Keeping aware of the legal consequences of marriage
A leading Yorkshire lawyer is advising couples to contemplate the consequences of marriage fully, before getting down on one knee to propose this Valentines Day.
Marking the beginning of National Marriage Week (7-14 February), Alison Straw, head of the family team with law firm Irwin Mitchell at its offices in Queen Street, Leeds, says it is important for the county's cupids to consider the legal consequences of marriage before taking the plunge and getting hitched.
Mrs Straw said: "Alongside New Year's Eve, Valentines Day definitely tops the dates to pop the question, but getting married shows a sign of commitment and it's important not to let your heart rule your head. I'd always recommend entering into the marriage in an informed way, fully aware of how your rights will change once you've tied the knot.
"This will hopefully avoid conflict and misunderstanding if the unfortunate should ever happen and the relationship breaks down. Things can sometimes get messy, particularly if the split is acrimonious and this is usually the result of confusion from not fully understanding things from the outset."
According to the latest available figures, around 270,000 marriages take place in England and Wales each year with Mrs Straw believing romance is far from dead. And despite national divorce rates between 2004 and 2005 totalling 155, 0522, Mrs Straw's caseload includes people itching to get hitched for a second or third time.
She said: "Divorce and re-marriage is much more acceptable than it once was and people aren't tied into unhappy marriages or frowned upon for looking for love again after a previous marriage has broken down or a partner has passed away.
"There is still a great deal of confusion among couples, married or co-habiting, in relation to their rights and entitlements. In England and Wales there is no such thing as a common law husband or wife and relationships outside marriage have no special status. However, things do change once you're married and understanding exactly where you stand legally is important."
According to Mrs Straw, the most prominent differences between couples who co-habit and those that are married are around money and possessions, children, death and inheritance, housing, medical consent and what happens when ending the relationship.
Legalities behind co-habiting couples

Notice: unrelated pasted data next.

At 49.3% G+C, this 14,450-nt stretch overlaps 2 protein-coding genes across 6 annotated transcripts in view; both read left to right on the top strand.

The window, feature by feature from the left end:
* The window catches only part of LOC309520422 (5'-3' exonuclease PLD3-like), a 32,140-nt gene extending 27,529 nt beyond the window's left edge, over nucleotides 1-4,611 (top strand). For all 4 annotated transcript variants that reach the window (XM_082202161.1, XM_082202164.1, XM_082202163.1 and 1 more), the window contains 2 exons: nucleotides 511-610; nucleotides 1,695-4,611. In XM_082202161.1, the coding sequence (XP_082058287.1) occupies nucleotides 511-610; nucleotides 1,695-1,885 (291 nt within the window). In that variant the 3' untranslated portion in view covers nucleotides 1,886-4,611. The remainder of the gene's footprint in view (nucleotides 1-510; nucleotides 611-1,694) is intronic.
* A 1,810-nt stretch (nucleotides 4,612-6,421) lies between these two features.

If a co-habiting couple have separate bank accounts and one partner dies, any balance in the account will be the property of the estate and cannot be used until the estate is settled. If a married couple has a joint bank account, the money is jointly owned regardless of who put it into the account and upon death of one partner, the whole account immediately becomes the property of the other. This includes any debts relating to the account.
Although any land, property, savings or investments held before marriage belong to that person, any property owned will be taken into account when arriving at a financial settlement on divorce. For co-habiting couples, if one person gives the other housekeeping money, anything bought with that money would usually belong to the person giving the money. For married couples, a court would normally divide the possessions equally between husband and wife.
Legal issues for unmarried parents
For unmarried couples, the father has no automatic parental responsibility for a child unless they obtain a court order, make a formal agreement with the mother or register the child's birth together with the child's mother. As an unmarried mother, sole responsibility for the child lies with them unless one of the previously mentioned is done.
Married parents have a parental responsibility, which continues until the child is 18 years old. However, whether married or not, both parents have a financial responsibility to support the child.
If one partner of an unmarried couple dies without leaving a will, the surviving partner will not automatically inherit anything unless the couple owned the property jointly. If a married partner dies without making a will, the other will inherit all or some of the estate.
Both married partners have a right to remain in the matrimonial home irrespective of who bought it or who has a mortgage on it. If one partner in an unmarried couple has sole ownership on the property, the other has no rights to remain in the home if they are asked to leave by the owner.
Nobody is entitled to give consent to medical treatment for another adult however, unmarried women can take decisions on contraception and abortion without having to ask her partner and either partner can decide to be sterilised without the consent of the other.
This echoes the case of Nicole Appleton and Robbie Williams, when the All Saints star took the decision to have an abortion while she was engaged to Robbie without telling him about the pregnancy until it was all over.
An unmarried couple can separate informally without the intervention of a court. A married couple will need to go to court to end the marriage formally and both have the right to stay in the marital home until there has either been a divorce or the court has ordered one partner to leave.
Married couples also have a legal obligation to support the other financially in the form of maintenance.
Said Mrs Straw: "While it may seem unromantic to think about relationships turning sour around Valentines Day, it's safe to say that couples who fully understand the nature of their commitment are giving themselves - and their future happiness - the best possible start."